Swiss financial services major UBS is closing its commercial banking business in India, and surrendered its banking licence on Friday 21 June, after struggling to expand beyond its sole branch in India's financial capital Mumbai.

India's banking environment is becoming more competitive, with several large business groups, including infrastructure major Larsen & Toubro and automobile manufacturer Mahindra and Mahindra, lobbying hard for banking licences in a country where around half the population is still 'unbanked'.

The UBS decision follows similar moves by American banks Morgan Stanley and Goldman Sachs.

Earlier in May, Morgan Stanley sold its wealth-management business to the UK's Standard Chartered bank for an undisclosed amount. Morgan Stanley, which started its India operations in 2008, could not achieve the growth it expected, and has decided to quit the country.

Barring New-York headquartered Citigroup, Wall Street banks such as JPMorgan and Bank of America Merrill Lynch have kept their distance from consumer banking in India owing to tough competition from domestic banks, alongside restrictions on setting up new branches.

"The decision to surrender the banking licence is in line with the Group's strategy to conserve capital and wind up its capital-intensive businesses. The bank today closed down its only branch in Mumbai," the Economic Times quoted an unnamed UBS official as saying.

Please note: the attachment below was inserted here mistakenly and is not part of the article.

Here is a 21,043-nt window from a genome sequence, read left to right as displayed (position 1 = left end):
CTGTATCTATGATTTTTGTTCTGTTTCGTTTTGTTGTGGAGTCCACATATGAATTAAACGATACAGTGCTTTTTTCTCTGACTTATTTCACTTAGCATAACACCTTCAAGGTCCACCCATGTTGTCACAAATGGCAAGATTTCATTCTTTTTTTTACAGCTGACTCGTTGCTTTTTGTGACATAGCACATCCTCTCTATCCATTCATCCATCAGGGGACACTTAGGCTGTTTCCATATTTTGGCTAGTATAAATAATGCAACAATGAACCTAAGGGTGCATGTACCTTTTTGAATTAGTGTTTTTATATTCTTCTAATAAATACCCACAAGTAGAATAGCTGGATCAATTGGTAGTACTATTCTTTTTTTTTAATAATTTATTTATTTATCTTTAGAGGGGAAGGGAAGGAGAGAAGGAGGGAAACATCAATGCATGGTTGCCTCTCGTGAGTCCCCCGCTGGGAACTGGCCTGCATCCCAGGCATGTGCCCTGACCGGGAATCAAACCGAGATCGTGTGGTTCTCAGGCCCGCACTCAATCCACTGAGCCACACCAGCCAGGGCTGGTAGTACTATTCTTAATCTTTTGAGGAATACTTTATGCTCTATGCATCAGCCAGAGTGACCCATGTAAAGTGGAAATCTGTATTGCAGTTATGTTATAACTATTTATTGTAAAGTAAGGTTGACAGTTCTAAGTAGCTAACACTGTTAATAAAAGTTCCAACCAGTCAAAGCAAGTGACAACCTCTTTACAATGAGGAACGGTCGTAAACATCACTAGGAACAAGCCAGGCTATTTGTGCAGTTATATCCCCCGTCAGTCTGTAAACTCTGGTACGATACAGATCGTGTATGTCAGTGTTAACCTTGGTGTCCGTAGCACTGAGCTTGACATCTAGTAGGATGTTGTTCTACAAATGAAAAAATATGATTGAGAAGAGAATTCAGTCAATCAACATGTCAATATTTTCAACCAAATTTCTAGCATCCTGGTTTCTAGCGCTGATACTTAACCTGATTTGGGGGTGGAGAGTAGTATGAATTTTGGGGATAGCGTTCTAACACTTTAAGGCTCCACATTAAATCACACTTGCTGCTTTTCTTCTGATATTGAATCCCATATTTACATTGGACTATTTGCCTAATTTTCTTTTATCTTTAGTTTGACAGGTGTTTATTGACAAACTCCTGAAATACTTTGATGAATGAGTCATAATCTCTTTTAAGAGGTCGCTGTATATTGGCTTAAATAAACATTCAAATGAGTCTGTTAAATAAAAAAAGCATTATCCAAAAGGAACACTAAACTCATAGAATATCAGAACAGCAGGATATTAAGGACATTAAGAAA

Its wealth management and foreign exchange businesses will be wound down over a period of two years, resulting in a potential 50 job losses.

"The Group during this period would also consider transferring or running its wealth management business by establishing a representative office in the country. However, this is being debated internally," the official told the newspaper.

Moreover, "operating a branch in the country also means additional capital commitment and adhering to the minimum mandated lending to agricultural activities, which has played a drag," the newspaper quoted a second unnamed person as saying.

The UBS decision comes at a time when India's central bank is considering changes to bank licensing rules. Foreign banks and domestic banks could be granted separate licences in the future.